photo from CNN.com
(CHICAGO) From the moment he stepped on the field for the first time in 1953 right up through last season when he would drop by the ballpark with that big smile and little-kid enthusiasm, Ernie Banks enjoyed a love affair with Wrigley Field and its fans unlike any other in baseball.
Banks died Friday in Chicago, according to Mark Bogen, who represents the Banks family. Banks’ wife, Liz, will hold a news conference at noon Sunday, the Sun-Times is reporting.
He was Mr. Cub and no other player in franchise history — or in the club’s future — will ever be adored in the same way. “There’s sunshine, fresh air, and the team’s behind us,” Banks said during his Hall of Fame induction speed in 1977. “Let’s play two!” It was Banks’ famous rallying call and it made you want to come out to Wrigley Field no matter how much the Cubs were struggling.
In a fan poll staged by the Chicago Sun-Times during that glorious and frustrating 1969 season, Banks was voted the “Greatest Cub Ever” and there has never been one argument about it since.
He would have been 84 on Saturday. The baseball world lost one of its biggest boosters. “I just remember Ernie was never in a bad mood,” former Cubs manager Dusty Baker said in 2013.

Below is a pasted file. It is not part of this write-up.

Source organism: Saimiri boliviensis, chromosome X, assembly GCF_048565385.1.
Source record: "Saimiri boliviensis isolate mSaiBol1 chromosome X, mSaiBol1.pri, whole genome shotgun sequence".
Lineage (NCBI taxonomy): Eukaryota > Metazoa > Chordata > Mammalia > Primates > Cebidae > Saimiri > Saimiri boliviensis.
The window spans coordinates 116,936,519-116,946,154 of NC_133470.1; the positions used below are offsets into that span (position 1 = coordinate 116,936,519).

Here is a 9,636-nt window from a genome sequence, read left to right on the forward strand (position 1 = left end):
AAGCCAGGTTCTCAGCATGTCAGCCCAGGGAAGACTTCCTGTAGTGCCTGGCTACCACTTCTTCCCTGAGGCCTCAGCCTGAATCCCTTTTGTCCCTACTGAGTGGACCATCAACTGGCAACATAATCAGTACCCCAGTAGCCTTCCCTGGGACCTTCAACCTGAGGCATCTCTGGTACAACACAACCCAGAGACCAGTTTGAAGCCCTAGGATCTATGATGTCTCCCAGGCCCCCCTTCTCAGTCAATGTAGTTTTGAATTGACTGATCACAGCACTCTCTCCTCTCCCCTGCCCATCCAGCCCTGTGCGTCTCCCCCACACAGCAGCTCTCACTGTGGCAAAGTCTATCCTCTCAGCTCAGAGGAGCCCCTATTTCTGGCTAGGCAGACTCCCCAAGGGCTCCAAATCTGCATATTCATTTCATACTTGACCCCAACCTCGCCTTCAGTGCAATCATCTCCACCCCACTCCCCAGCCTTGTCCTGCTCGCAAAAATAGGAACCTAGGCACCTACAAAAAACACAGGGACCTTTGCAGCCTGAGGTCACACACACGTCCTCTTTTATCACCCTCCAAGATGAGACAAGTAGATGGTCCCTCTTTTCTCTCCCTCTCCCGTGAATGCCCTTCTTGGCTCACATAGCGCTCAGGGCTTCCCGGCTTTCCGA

In November of that year, President Obama presented Banks with the Presidential Medal of Freedom, the nation’s highest honor for a civilian. Banks was beaming more than usual during a ceremony that August at Wrigley Field honoring him.
“Is this a great country or what?” Banks said before a pregame ceremony at Wrigley to celebrate his latest honor. “[The award] just means life is just wonderful, [that] when you do things and try to help people and share things, it really comes back to you. … It’s almost like the Nobel Peace Prize to me.”
Banks, a former star in the Negro Leagues, came to the Cubs after being signed by former scout Buck O’Neil. Banks became the first black player in Cubs history and made a quick impression, hitting .314 with a double, triple, two home runs and 6 RBI in 10 games during a brief stint in 1953.
The next season, the baseball world took notice. Banks started all 154 games at shortstop in 1954 and finished second in Rookie of the Year voting.
© Copyright 2015 Sun-Times Media, LLC